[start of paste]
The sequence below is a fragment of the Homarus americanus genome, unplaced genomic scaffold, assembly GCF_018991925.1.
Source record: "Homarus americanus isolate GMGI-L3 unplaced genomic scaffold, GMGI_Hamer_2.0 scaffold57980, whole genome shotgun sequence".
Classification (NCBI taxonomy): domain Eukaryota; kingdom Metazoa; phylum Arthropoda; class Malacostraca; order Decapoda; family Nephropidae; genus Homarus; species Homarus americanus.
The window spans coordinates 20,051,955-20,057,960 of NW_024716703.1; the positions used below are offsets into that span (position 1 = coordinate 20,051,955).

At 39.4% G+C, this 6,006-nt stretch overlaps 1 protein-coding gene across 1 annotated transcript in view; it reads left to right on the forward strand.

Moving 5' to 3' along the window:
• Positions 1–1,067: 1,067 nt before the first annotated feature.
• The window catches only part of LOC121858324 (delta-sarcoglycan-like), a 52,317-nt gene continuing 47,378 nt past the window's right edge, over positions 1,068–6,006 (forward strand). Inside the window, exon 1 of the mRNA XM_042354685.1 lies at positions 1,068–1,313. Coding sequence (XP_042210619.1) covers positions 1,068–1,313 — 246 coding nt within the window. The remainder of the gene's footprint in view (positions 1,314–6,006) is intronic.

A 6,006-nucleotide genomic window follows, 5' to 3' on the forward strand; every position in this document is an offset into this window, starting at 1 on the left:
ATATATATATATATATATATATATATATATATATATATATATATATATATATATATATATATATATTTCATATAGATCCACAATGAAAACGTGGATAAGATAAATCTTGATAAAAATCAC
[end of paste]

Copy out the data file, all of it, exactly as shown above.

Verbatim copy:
The sequence below is a fragment of the Homarus americanus genome, unplaced genomic scaffold, assembly GCF_018991925.1.
Source record: "Homarus americanus isolate GMGI-L3 unplaced genomic scaffold, GMGI_Hamer_2.0 scaffold57980, whole genome shotgun sequence".
Classification (NCBI taxonomy): domain Eukaryota; kingdom Metazoa; phylum Arthropoda; class Malacostraca; order Decapoda; family Nephropidae; genus Homarus; species Homarus americanus.
The window spans coordinates 20,051,955-20,057,960 of NW_024716703.1; the positions used below are offsets into that span (position 1 = coordinate 20,051,955).

At 39.4% G+C, this 6,006-nt stretch overlaps 1 protein-coding gene across 1 annotated transcript in view; it reads left to right on the forward strand.

Moving 5' to 3' along the window:
• Positions 1–1,067: 1,067 nt before the first annotated feature.
• The window catches only part of LOC121858324 (delta-sarcoglycan-like), a 52,317-nt gene continuing 47,378 nt past the window's right edge, over positions 1,068–6,006 (forward strand). Inside the window, exon 1 of the mRNA XM_042354685.1 lies at positions 1,068–1,313. Coding sequence (XP_042210619.1) covers positions 1,068–1,313 — 246 coding nt within the window. The remainder of the gene's footprint in view (positions 1,314–6,006) is intronic.

A 6,006-nucleotide genomic window follows, 5' to 3' on the forward strand; every position in this document is an offset into this window, starting at 1 on the left:
ATATATATATATATATATATATATATATATATATATATATATATATATATATATATATATATATATTTCATATAGATCCACAATGAAAACGTGGATAAGATAAATCTTGATAAAAATCAC